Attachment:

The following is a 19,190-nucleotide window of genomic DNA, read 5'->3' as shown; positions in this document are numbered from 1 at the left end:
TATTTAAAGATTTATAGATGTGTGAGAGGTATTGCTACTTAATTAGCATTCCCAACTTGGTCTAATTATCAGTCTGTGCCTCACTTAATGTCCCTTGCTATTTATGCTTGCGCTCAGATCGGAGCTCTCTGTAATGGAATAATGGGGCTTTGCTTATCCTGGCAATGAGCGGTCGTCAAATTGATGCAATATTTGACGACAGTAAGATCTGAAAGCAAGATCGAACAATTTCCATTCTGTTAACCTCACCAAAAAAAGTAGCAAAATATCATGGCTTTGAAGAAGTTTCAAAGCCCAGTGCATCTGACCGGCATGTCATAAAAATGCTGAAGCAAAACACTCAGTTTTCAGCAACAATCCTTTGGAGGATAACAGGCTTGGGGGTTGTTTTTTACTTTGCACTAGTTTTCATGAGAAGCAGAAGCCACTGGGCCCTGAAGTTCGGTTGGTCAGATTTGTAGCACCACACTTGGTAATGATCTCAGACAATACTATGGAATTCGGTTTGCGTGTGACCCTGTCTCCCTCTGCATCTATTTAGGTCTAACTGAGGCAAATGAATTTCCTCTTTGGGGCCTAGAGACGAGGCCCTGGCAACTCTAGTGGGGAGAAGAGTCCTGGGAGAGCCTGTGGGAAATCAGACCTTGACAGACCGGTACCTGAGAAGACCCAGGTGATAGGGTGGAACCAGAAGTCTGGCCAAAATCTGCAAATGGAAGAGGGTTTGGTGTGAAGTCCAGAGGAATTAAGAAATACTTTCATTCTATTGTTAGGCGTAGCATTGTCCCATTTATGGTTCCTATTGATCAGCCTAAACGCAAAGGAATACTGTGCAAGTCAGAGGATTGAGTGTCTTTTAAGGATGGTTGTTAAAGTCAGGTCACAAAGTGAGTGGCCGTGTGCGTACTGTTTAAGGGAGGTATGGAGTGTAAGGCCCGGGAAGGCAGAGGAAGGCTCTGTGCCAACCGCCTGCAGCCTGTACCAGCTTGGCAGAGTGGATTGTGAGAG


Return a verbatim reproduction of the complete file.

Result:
The following is a 19,190-nucleotide window of genomic DNA, read 5'->3' as shown; positions in this document are numbered from 1 at the left end:
TATTTAAAGATTTATAGATGTGTGAGAGGTATTGCTACTTAATTAGCATTCCCAACTTGGTCTAATTATCAGTCTGTGCCTCACTTAATGTCCCTTGCTATTTATGCTTGCGCTCAGATCGGAGCTCTCTGTAATGGAATAATGGGGCTTTGCTTATCCTGGCAATGAGCGGTCGTCAAATTGATGCAATATTTGACGACAGTAAGATCTGAAAGCAAGATCGAACAATTTCCATTCTGTTAACCTCACCAAAAAAAGTAGCAAAATATCATGGCTTTGAAGAAGTTTCAAAGCCCAGTGCATCTGACCGGCATGTCATAAAAATGCTGAAGCAAAACACTCAGTTTTCAGCAACAATCCTTTGGAGGATAACAGGCTTGGGGGTTGTTTTTTACTTTGCACTAGTTTTCATGAGAAGCAGAAGCCACTGGGCCCTGAAGTTCGGTTGGTCAGATTTGTAGCACCACACTTGGTAATGATCTCAGACAATACTATGGAATTCGGTTTGCGTGTGACCCTGTCTCCCTCTGCATCTATTTAGGTCTAACTGAGGCAAATGAATTTCCTCTTTGGGGCCTAGAGACGAGGCCCTGGCAACTCTAGTGGGGAGAAGAGTCCTGGGAGAGCCTGTGGGAAATCAGACCTTGACAGACCGGTACCTGAGAAGACCCAGGTGATAGGGTGGAACCAGAAGTCTGGCCAAAATCTGCAAATGGAAGAGGGTTTGGTGTGAAGTCCAGAGGAATTAAGAAATACTTTCATTCTATTGTTAGGCGTAGCATTGTCCCATTTATGGTTCCTATTGATCAGCCTAAACGCAAAGGAATACTGTGCAAGTCAGAGGATTGAGTGTCTTTTAAGGATGGTTGTTAAAGTCAGGTCACAAAGTGAGTGGCCGTGTGCGTACTGTTTAAGGGAGGTATGGAGTGTAAGGCCCGGGAAGGCAGAGGAAGGCTCTGTGCCAACCGCCTGCAGCCTGTACCAGCTTGGCAGAGTGGATTGTGAGAG